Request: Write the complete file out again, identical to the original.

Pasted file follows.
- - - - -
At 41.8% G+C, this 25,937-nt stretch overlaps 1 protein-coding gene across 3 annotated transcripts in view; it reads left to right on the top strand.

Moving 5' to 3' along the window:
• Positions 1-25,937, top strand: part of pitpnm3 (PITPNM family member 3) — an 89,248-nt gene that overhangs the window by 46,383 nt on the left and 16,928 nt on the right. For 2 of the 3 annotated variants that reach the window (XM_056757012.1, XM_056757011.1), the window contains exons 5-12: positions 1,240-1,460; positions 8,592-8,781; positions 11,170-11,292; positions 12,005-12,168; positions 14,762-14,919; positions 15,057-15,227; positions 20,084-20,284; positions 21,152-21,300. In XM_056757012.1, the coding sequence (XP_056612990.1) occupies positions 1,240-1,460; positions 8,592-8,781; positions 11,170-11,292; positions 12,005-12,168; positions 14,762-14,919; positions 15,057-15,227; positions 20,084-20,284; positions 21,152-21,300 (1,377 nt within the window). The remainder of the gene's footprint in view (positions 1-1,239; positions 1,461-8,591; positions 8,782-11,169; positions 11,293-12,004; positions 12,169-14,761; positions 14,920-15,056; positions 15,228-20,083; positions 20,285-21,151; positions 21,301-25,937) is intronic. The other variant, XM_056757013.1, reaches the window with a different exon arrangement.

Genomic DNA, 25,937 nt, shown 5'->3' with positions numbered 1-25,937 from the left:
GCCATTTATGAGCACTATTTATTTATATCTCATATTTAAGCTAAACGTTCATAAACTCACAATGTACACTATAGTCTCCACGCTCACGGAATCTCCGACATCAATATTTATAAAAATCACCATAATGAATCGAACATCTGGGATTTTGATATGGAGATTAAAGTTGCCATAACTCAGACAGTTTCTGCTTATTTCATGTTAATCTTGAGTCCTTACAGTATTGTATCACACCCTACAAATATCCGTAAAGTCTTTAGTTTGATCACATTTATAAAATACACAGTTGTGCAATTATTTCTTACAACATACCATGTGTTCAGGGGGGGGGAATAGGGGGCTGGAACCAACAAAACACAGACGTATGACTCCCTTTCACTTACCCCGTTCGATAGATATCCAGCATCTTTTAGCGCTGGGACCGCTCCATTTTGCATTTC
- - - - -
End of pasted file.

At 41.8% G+C, this 25,937-nt stretch overlaps 1 protein-coding gene across 3 annotated transcripts in view; it reads left to right on the top strand.

Moving 5' to 3' along the window:
• Positions 1-25,937, top strand: part of pitpnm3 (PITPNM family member 3) — an 89,248-nt gene that overhangs the window by 46,383 nt on the left and 16,928 nt on the right. For 2 of the 3 annotated variants that reach the window (XM_056757012.1, XM_056757011.1), the window contains exons 5-12: positions 1,240-1,460; positions 8,592-8,781; positions 11,170-11,292; positions 12,005-12,168; positions 14,762-14,919; positions 15,057-15,227; positions 20,084-20,284; positions 21,152-21,300. In XM_056757012.1, the coding sequence (XP_056612990.1) occupies positions 1,240-1,460; positions 8,592-8,781; positions 11,170-11,292; positions 12,005-12,168; positions 14,762-14,919; positions 15,057-15,227; positions 20,084-20,284; positions 21,152-21,300 (1,377 nt within the window). The remainder of the gene's footprint in view (positions 1-1,239; positions 1,461-8,591; positions 8,782-11,169; positions 11,293-12,004; positions 12,169-14,761; positions 14,920-15,056; positions 15,228-20,083; positions 20,285-21,151; positions 21,301-25,937) is intronic. The other variant, XM_056757013.1, reaches the window with a different exon arrangement.

Genomic DNA, 25,937 nt, shown 5'->3' with positions numbered 1-25,937 from the left:
GCCATTTATGAGCACTATTTATTTATATCTCATATTTAAGCTAAACGTTCATAAACTCACAATGTACACTATAGTCTCCACGCTCACGGAATCTCCGACATCAATATTTATAAAAATCACCATAATGAATCGAACATCTGGGATTTTGATATGGAGATTAAAGTTGCCATAACTCAGACAGTTTCTGCTTATTTCATGTTAATCTTGAGTCCTTACAGTATTGTATCACACCCTACAAATATCCGTAAAGTCTTTAGTTTGATCACATTTATAAAATACACAGTTGTGCAATTATTTCTTACAACATACCATGTGTTCAGGGGGGGGGAATAGGGGGCTGGAACCAACAAAACACAGACGTATGACTCCCTTTCACTTACCCCGTTCGATAGATATCCAGCATCTTTTAGCGCTGGGACCGCTCCATTTTGCATTTC